Industry experts are now questioning how many of the program’s estimated 235,000 modifications will actually benefit homeowners in the long term, and say that homeowners clamoring to participate in HAMP have created an industrywide logjam for mortgage servicers, resulting in substantial delays and backed-up customer service support. The Treasury’s first servicer performance report (PDF), covering March to July 2009, found that servicers had offered modifications to just 15 percent of eligible delinquent homeowners, and initiated them for just 9 percent of that group. (And that total doesn't include homeowners who are less than 60 days delinquent or those with delinquency right around the corner, facing what's called "imminent default"—which means the percentage of HAMP modifications to date is surely even lower than 9 percent.)

Meanwhile, the fallout from the housing market’s stunning collapse continues to worsen. More than 360,000 foreclosures took place in July, a 7 percent increase from June and a 32 percent jump from a year ago, according to RealtyTrac. According to the Mortgage Bankers Association, 13 percent of mortgage loans were delinquent in the second quarter of 2009, the highest since the trade group began tracking the data in 1972. Lawmakers in Washington, including Sen. Dick Durbin (D-Ill.) and Rep. Barney Frank (D-Mass.), chairman of the powerful House financial services committee, have begun to voice doubts over whether HAMP servicers are doing enough to help homeowners. Now Frank and Durbin are revisiting the idea of allowing bankruptcy court judges to modify mortgage terms, an option called “cramdown” that the Senate rejected earlier this year. Jack Guttentag, professor of finance emeritus at the Wharton School of the University of Pennsylvania who runs The Mortgage Professor website, is unflinching in his assessment of HAMP: “At this point, I would have to say it’s a failure.”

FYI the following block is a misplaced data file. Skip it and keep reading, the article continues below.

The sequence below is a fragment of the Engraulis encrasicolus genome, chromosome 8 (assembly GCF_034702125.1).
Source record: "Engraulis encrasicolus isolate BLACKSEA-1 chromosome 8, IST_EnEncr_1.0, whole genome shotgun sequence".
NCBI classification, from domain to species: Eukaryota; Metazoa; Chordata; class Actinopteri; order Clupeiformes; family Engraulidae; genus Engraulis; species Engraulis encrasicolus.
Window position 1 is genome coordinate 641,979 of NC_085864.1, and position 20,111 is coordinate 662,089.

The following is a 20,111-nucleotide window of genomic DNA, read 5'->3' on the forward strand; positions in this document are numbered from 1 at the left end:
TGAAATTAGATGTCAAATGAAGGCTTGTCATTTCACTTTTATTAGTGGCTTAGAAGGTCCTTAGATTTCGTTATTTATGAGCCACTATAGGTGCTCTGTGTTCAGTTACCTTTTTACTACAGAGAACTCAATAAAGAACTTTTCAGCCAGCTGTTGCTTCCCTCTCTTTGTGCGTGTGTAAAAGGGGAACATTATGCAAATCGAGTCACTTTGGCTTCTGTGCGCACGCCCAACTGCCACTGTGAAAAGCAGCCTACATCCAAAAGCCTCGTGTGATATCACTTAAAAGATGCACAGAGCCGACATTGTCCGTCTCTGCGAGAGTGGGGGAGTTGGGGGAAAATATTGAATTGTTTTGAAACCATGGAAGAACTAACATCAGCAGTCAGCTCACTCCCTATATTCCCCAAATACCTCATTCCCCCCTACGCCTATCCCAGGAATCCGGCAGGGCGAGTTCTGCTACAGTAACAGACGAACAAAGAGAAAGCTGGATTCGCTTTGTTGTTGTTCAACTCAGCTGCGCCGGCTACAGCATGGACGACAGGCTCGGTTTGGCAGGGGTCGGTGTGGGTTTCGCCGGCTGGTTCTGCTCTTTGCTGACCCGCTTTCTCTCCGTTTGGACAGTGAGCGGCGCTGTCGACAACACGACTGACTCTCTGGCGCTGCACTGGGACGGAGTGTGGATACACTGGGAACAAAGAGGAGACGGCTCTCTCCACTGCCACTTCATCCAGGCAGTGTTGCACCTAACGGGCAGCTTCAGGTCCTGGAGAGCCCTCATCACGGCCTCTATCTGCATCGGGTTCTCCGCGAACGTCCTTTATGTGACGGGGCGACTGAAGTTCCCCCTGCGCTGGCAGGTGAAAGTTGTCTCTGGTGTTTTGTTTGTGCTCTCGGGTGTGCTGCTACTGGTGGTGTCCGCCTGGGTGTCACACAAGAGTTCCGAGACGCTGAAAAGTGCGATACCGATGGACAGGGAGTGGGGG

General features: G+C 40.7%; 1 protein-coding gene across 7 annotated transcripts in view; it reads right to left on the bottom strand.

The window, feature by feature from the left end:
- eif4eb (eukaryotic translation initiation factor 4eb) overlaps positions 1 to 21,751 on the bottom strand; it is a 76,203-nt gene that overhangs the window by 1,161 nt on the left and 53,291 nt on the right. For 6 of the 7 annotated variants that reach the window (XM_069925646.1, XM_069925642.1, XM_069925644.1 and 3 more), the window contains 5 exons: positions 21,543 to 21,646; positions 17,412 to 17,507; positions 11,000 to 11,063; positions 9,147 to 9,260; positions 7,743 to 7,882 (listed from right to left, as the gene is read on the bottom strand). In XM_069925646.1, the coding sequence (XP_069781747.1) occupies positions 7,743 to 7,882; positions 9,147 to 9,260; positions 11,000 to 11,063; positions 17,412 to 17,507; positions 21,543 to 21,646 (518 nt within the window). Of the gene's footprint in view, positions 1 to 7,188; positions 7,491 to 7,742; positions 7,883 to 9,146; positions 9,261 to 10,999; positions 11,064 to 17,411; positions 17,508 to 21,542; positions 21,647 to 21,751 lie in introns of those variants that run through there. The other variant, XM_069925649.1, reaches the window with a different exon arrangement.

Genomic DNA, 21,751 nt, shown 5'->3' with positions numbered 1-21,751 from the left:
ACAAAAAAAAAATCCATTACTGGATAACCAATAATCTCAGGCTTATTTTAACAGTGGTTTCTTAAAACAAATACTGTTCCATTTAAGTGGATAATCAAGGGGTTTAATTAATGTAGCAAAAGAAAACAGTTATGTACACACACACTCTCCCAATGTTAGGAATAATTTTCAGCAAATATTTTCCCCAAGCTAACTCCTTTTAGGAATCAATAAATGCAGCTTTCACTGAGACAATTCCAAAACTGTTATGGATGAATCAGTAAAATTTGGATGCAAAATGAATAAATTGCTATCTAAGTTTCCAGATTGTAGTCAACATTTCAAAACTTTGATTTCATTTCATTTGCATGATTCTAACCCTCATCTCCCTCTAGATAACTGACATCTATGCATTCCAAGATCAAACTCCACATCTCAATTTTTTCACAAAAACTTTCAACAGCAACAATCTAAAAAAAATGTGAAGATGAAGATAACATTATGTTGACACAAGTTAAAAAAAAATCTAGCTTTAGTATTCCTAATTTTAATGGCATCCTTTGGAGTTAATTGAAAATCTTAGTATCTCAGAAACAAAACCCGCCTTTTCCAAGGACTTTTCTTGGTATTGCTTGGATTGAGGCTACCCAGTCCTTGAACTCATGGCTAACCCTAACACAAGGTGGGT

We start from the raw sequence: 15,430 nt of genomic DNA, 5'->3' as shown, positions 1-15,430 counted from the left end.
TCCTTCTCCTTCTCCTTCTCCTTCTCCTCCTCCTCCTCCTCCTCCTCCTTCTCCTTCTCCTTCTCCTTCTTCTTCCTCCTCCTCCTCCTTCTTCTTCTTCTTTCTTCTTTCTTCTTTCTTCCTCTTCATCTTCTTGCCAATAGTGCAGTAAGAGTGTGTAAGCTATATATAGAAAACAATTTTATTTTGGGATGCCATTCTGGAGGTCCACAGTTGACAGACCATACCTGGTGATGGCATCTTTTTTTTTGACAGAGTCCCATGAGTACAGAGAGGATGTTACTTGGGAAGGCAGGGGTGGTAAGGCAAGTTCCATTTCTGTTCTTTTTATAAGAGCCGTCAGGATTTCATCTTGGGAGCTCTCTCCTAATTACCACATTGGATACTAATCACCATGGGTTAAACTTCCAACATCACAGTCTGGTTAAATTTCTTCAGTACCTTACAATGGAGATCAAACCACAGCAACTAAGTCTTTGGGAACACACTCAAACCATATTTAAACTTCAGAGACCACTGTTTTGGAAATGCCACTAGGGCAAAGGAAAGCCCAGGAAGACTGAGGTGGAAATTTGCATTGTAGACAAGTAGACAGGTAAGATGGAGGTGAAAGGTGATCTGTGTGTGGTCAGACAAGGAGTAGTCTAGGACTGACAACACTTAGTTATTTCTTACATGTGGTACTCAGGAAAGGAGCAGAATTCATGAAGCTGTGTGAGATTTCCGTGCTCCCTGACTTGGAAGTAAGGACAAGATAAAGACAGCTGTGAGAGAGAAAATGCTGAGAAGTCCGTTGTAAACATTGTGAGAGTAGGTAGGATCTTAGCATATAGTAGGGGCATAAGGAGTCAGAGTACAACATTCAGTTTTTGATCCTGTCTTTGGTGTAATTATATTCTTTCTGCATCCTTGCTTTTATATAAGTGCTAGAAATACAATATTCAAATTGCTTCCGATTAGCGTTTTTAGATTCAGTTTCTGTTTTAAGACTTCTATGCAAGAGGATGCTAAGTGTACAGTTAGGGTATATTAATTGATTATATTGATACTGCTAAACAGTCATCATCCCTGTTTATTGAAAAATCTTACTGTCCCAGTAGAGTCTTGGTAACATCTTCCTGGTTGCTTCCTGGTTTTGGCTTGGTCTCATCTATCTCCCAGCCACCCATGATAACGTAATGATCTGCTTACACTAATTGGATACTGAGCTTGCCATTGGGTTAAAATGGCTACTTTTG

HAMP’s problems began before the program had a name. Racing to provide relief to ailing homeowners as foreclosures mounted, President Obama traveled in late February to Mesa, Arizona, the city with the fifth-highest foreclosure rate nationwide in 2008, to announce the government’s rescue plan. While short on details, this program, he told a packed crowd at Mesa’s Dobson High School, could help as many as 3 to 4 million homeowners. “By making these investments in foreclosure prevention today, we will save ourselves the costs of foreclosure tomorrow—costs that are borne not just by families with troubled loans,” he explained, “but by their neighbors and communities and by our economy as a whole.”

Initial guidelines (PDF) for HAMP didn't emerge for several more weeks. But that didn’t stop struggling homeowners from flooding their mortgage companies, which largely lacked the capacity to handle the deluge. "Think of the mounds of paper coming in on a daily basis," says Joseph Smith II, president and CEO of Kentucky-based Default Mitigation Management, a private loan workout and negotiation company. "The rollout and everything else, it should never have been announced until the policies and procedures were in place."